If the recommendation from the Cordova Planning Commission is approved, the former site of Piggly Wiggly and several adjacent properties will become part of the downtown business district.
The local post office and an abandoned grocery store next door, which are currently zoned for residential use, will be placed in the B-1 business district, which has more restrictions under the city’s new alcohol ordinance.
A home on Massachusetts Avenue that was rezoned shortly after the April 2011 tornadoes in order to house a restaurant will revert back to the medium density single family residential district.
Mayor pro tem Ed Earp expressed concerns during Tuesday night’s meeting about the reasons for the changes.
“Is this rezoning being done to bring about the proposed apartment complexes downtown?” Earp said following the presentation by long term recovery manager Steve Ostaseski. “What I’m getting at is the property the Piggly Wiggly was sitting on is where it is proposed for the townhomes to go. Everyone is not in agreement with that. I’m not in agreement with that. That is why I am trying to get a better understanding.”
The Woda Group, an Ohio-based developer, has expressed an interest in constructing high quality affordable housing in downtown Cordova.
In January, the city council sold several parcels of land to WODA for $5,000, which allowed the firm to apply for new market tax credits that are needed to fund the development.
Ostaseski noted that the rezoning of the Piggly Wiggly property is being done at the request of the current owner.
Council member Warren Branch asked about the site being in a flood zone, a problem discovered after the tornadoes that prevented a grocery store from being built back there.
Mayor Drew Gilbert said the property was taken out of a flood zone following a reevaluaton by the U.S. Army Corps of Engineers last year.
It is currently zoned for residential use.
“I don’t have a problem with that Pig property being rezoned. My problem lies with rezoning to make apartment complexes out of it because I don’t think that is in the best interest of the city,” Earp said.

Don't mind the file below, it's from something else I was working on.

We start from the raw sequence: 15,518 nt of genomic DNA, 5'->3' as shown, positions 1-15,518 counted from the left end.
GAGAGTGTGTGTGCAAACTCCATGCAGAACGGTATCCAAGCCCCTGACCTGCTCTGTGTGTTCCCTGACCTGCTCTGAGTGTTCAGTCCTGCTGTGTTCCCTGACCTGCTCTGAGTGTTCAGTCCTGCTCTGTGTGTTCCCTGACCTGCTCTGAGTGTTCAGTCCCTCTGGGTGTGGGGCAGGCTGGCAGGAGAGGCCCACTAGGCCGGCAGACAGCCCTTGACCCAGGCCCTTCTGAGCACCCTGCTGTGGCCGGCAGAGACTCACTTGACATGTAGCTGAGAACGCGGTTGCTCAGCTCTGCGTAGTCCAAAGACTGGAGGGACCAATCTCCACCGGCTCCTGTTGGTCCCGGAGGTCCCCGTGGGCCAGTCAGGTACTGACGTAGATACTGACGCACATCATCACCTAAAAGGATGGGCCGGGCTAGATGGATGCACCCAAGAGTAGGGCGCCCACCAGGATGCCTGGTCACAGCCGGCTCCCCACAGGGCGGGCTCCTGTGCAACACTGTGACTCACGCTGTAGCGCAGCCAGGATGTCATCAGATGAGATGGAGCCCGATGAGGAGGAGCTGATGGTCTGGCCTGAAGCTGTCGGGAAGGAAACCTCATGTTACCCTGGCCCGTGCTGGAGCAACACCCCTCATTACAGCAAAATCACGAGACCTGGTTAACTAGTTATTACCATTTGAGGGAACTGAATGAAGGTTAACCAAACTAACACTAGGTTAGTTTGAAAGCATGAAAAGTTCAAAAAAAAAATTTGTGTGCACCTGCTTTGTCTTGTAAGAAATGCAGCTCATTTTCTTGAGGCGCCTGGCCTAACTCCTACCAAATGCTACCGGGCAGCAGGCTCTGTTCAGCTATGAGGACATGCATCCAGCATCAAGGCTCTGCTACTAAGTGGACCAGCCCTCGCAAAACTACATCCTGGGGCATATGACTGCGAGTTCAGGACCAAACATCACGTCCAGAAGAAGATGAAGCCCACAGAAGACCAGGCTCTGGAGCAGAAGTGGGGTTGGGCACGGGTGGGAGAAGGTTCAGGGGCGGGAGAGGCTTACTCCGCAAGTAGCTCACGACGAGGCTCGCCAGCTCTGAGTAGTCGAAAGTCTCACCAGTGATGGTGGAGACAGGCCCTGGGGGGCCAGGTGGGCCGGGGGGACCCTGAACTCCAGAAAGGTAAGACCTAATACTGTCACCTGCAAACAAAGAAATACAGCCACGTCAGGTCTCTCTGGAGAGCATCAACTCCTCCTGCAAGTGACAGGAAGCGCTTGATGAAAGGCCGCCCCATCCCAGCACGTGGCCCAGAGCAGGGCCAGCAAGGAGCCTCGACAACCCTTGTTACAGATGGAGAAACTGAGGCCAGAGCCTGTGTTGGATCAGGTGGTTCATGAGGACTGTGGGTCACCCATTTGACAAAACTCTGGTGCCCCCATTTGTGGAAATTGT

The public hearing about the rezoning will be held Tuesday, May 13, at 6:30 p.m.
In other action, the council:
•learned that a gate was installed this week near the city’s skate park. Only pedestrian traffic will be allowed beyond the concession stand.
Gilbert said the parking lot that serves the two ballfields, the playground and the skate park will be marked with stripes in coming weeks.
Also, signs will soon be posted noting that the park will be closed after dark, and members of the Cordova Police Department will increase patrols in the area.
•accepted a new business license for the Texaco service station on Horsecreek Boulevard.
•accepted a bid of $400 for a city vehicle that was declared to be surplus property.
•accepted a bid from Jasper Oil for fuel at a rate of $0.12 above cost.
•hired Andrew Bingmon as a part-time employee in the Street and Sanitation Department.
•recognized police officers Aaron Moseley and Tony Reid for their work on 13 narcotics cases in April.
•heard about a grant that Cordova Fire and Rescue received recently that will be used to buy forestry equipment for the department’s brush truck.
•were informed of a clean-up day at Cane Creek that will be held Saturday, May 3. Volunteers will meet at Disney Lake at 8 a.m.